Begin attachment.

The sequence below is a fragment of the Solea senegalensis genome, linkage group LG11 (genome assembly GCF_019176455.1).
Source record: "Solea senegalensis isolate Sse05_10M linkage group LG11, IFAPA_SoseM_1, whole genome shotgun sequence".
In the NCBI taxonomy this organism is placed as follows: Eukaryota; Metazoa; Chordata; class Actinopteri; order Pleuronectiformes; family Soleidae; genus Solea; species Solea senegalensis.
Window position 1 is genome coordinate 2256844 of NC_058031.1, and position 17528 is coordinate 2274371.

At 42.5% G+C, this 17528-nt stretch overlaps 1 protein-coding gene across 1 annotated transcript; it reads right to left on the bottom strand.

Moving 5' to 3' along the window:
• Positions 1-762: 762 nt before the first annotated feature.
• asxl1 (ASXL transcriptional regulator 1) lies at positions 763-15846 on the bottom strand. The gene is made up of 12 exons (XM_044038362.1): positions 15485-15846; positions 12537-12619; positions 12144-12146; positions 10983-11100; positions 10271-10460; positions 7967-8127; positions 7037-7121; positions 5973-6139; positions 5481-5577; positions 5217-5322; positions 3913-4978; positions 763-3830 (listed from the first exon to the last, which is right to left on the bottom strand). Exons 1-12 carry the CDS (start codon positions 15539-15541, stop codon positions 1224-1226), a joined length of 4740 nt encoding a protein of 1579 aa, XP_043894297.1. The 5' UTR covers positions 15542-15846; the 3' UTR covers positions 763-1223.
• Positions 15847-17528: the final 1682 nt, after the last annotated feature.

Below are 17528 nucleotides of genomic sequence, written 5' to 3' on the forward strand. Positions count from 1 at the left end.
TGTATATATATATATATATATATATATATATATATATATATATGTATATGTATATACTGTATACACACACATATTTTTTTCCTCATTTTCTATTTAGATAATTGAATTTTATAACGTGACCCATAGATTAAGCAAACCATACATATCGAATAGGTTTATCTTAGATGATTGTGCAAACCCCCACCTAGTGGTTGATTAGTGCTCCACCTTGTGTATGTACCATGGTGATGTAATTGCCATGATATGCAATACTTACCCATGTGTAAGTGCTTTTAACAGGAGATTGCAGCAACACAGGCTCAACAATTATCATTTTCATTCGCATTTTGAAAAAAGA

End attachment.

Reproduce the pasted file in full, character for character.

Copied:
The sequence below is a fragment of the Solea senegalensis genome, linkage group LG11 (genome assembly GCF_019176455.1).
Source record: "Solea senegalensis isolate Sse05_10M linkage group LG11, IFAPA_SoseM_1, whole genome shotgun sequence".
In the NCBI taxonomy this organism is placed as follows: Eukaryota; Metazoa; Chordata; class Actinopteri; order Pleuronectiformes; family Soleidae; genus Solea; species Solea senegalensis.
Window position 1 is genome coordinate 2256844 of NC_058031.1, and position 17528 is coordinate 2274371.

At 42.5% G+C, this 17528-nt stretch overlaps 1 protein-coding gene across 1 annotated transcript; it reads right to left on the bottom strand.

Moving 5' to 3' along the window:
• Positions 1-762: 762 nt before the first annotated feature.
• asxl1 (ASXL transcriptional regulator 1) lies at positions 763-15846 on the bottom strand. The gene is made up of 12 exons (XM_044038362.1): positions 15485-15846; positions 12537-12619; positions 12144-12146; positions 10983-11100; positions 10271-10460; positions 7967-8127; positions 7037-7121; positions 5973-6139; positions 5481-5577; positions 5217-5322; positions 3913-4978; positions 763-3830 (listed from the first exon to the last, which is right to left on the bottom strand). Exons 1-12 carry the CDS (start codon positions 15539-15541, stop codon positions 1224-1226), a joined length of 4740 nt encoding a protein of 1579 aa, XP_043894297.1. The 5' UTR covers positions 15542-15846; the 3' UTR covers positions 763-1223.
• Positions 15847-17528: the final 1682 nt, after the last annotated feature.

Below are 17528 nucleotides of genomic sequence, written 5' to 3' on the forward strand. Positions count from 1 at the left end.
TGTATATATATATATATATATATATATATATATATATATATATGTATATGTATATACTGTATACACACACATATTTTTTTCCTCATTTTCTATTTAGATAATTGAATTTTATAACGTGACCCATAGATTAAGCAAACCATACATATCGAATAGGTTTATCTTAGATGATTGTGCAAACCCCCACCTAGTGGTTGATTAGTGCTCCACCTTGTGTATGTACCATGGTGATGTAATTGCCATGATATGCAATACTTACCCATGTGTAAGTGCTTTTAACAGGAGATTGCAGCAACACAGGCTCAACAATTATCATTTTCATTCGCATTTTGAAAAAAGA